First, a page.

So what better group to make such a behavioural change than business leaders at least through business events, such as this.

Let’s not wait for the complexities of time-wasting legislation about ecological crisis that any lawmaker may finally get it right. Let’s take the initiative ourselves.

One solution could be to conduct a detailed audit of all Business Events. Delegates can be encouraged to use even more public transport, car-sharing schemes.

Food waste can usually be significantly reduced, especially at the cocktail parties and dinners. The thermostats can also be automatically adjusted to optimum temperatures.

I would also like to support Business Events to encourage debate and discussion, especially with our supply chains to adapt and adopt greener practices

Let’s recheck if we have a good list of eco friendly venue selection?

Do we have plan to recycle or reuse all decoration and photo backdrops?

Can we prepare sustainable water stations to replace plastic bottled water?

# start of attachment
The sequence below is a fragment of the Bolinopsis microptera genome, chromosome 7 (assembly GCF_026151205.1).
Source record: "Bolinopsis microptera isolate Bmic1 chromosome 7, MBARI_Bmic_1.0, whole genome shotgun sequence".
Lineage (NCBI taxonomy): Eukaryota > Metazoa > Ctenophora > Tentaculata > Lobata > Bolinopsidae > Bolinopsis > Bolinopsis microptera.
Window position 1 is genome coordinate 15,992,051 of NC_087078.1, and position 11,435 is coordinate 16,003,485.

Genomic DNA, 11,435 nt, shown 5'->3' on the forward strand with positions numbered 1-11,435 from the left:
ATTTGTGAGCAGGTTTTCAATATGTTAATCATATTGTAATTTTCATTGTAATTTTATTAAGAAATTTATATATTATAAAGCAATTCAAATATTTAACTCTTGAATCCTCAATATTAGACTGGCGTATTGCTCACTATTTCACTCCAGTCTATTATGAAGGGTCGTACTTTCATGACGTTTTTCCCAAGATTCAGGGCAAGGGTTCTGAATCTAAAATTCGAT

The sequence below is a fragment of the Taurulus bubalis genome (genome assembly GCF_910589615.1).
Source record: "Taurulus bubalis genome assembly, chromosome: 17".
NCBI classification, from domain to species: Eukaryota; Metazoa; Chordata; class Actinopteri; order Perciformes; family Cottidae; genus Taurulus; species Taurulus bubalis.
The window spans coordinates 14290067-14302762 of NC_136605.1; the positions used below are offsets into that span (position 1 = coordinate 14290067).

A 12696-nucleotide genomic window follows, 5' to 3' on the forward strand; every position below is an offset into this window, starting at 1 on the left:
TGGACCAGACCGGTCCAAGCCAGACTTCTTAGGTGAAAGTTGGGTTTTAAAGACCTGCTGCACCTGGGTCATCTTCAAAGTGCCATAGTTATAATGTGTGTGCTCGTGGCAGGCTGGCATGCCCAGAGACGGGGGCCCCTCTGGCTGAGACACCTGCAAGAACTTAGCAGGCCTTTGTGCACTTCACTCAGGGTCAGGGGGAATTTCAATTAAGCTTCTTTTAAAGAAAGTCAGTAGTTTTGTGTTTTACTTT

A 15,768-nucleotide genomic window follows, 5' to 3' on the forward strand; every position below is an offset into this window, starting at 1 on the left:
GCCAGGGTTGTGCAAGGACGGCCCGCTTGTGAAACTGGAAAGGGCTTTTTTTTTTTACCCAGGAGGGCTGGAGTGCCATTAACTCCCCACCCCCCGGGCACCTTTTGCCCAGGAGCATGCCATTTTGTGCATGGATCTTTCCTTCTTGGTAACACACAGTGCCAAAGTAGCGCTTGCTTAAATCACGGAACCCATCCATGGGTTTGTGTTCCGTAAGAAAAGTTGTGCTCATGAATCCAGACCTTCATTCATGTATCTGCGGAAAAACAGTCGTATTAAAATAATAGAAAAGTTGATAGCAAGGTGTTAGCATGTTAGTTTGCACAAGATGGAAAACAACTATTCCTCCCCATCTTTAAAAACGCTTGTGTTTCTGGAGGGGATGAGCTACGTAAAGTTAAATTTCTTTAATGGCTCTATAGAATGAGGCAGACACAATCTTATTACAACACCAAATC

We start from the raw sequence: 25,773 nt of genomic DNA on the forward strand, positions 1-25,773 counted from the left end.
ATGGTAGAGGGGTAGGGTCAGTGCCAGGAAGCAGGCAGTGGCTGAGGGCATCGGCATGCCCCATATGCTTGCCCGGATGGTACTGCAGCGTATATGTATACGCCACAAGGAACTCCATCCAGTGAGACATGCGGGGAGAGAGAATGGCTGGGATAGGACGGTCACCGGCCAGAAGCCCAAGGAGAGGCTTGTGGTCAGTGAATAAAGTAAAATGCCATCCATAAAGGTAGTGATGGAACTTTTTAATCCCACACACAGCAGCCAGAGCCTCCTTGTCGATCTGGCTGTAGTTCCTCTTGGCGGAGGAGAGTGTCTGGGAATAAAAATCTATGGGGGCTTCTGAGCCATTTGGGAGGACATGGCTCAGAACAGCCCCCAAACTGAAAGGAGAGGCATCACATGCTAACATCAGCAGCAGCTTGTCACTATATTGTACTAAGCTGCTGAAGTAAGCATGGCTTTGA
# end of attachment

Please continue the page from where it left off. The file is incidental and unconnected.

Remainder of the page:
What about sustainable food & beverages? Locally sourced catering? Can we look into any better compost stations on premises?

Can we ensure Carbon offsetting comes from meaningful sources, such as carbon credits from small and poorer trees growers?

Can we set even tougher waste reduction goals?

Ladies and gentlemen

I would strongly urge us all to start looking into our own rich heritage and indigenous cultures for solutions. Humanity survived and thrived long before industrialisation came along. In fact many of our ways of life, culture and homes were all built around respect for the natural environment.

For sure, going Back to the Future is not going to be easy. Here in Thailand, we are struggling to mainstream the great Sufficiency Economy Philosophy conceptualised by His Majesty the late King Rama 9 the Great. It’s slow, but it’s getting there.